From Charlie Pierce:
Headlines You Will Never See, Part The MCMXLV: Democrats Vote To Keep Government Open; Save Speaker’s Ass. From the Washington Post:
The House passed a short-term funding bill Tuesday that would avert a government shutdown Saturday, a major victory for new Speaker Mike Johnson (R-La.), who faced competing demands from different factions in his party. The bill would fund some government departments until mid-January and the rest through early February. It does not include spending cuts or policy changes that Republican hard-liners sought. A shutdown would leave legions of federal employees without pay just before the Thanksgiving holiday.
As far as I know, there were no outbreaks of Republican-on-Republican crime on Wednesday morning, but that doesn’t mean that Republican-on-Republican scheming has taken a holiday. From Politico:
Many House conservatives are fuming that Johnson — the most ideologically conservative speaker in decades — refused to take a hard line in his first attempt negotiating with Democrats and instead leaned on them for help. In the end, more Democrats voted for the measure than Republicans, in nearly identical numbers to the September stopgap measure that triggered McCarthy’s firing. Some tore into his strategy in a closed-door meeting Tuesday, arguing that his plan, which would allow funding levels set under Nancy Pelosi to persist for months, is tantamount to surrender. They’re not looking to oust Johnson over it. But some conservatives are privately entertaining other ways to retaliate.
Cue the organ music.
One tactic under discussion is the same one they used against McCarthy after he struck a debt deal they hated: holding the House floor hostage by tanking procedural votes. “There is a sentiment that if we can’t fight anything, then let’s just hold up everything,” said Rep. Ralph Norman (R-S.C.), one of several frustrated Freedom Caucus members who has huddled with the speaker multiple times this week.
If those divisions worsen — like if conservatives make good on their threat to start blocking bills from coming to the floor — some centrist Republicans pointed out that would just increase their incentive to join forces with Democrats. Republicans openly shifting to that strategy would amount to a historic shift in House power dynamics. “It just forces us to work with Democrats — these guys play checkers, they don’t play chess,” said centrist Rep. Don Bacon (R-Neb.).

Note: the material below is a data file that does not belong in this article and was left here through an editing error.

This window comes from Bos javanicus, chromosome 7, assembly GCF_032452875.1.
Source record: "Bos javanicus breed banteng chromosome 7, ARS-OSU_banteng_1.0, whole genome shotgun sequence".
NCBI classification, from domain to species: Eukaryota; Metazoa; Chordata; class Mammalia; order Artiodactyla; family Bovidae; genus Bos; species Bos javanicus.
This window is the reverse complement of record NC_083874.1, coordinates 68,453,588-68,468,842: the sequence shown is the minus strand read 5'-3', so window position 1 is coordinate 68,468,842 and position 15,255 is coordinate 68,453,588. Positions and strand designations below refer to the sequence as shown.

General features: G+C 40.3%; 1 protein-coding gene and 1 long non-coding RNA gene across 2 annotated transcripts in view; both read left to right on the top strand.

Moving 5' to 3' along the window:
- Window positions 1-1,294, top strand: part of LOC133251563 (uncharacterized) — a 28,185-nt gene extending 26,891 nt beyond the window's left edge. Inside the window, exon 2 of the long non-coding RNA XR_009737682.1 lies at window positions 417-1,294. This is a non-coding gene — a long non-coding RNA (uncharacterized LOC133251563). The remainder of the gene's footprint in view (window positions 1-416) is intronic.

At least, what’s left of their higher functions as the prion disease takes a toll was clear enough that they realized that firing Johnson for cutting the same kind of deal as the one that did Kevin McCarthy in would probably fasten the red rubber nose on the GOP permanently.
There are a few reasons conservatives won’t push a mutiny 20 days into Johnson’s speakership, an effort Rep. Andy Ogles (R-Tenn.) characterized as “untenable.” But mainly, Johnson doesn’t have the same stubborn trust issues that plagued his predecessor. McCarthy and his allies argue he was ousted not for working with Democrats to pass a spending bill, but largely due to personal animus among the eight GOP members who voted against him, particularly the leader of the rebellion, Rep. Matt Gaetz (R-Fla.).
Nevertheless, the violence is clearly simmering not far below the surface. If the Senate balks at this deal, I expect the opening scene from Gangs of New York to break out in the Speaker’s lobby. We will keep you posted on any further outbreaks.
Spoiler Alert: The Senate passed the bill and it’s on the way to the White House.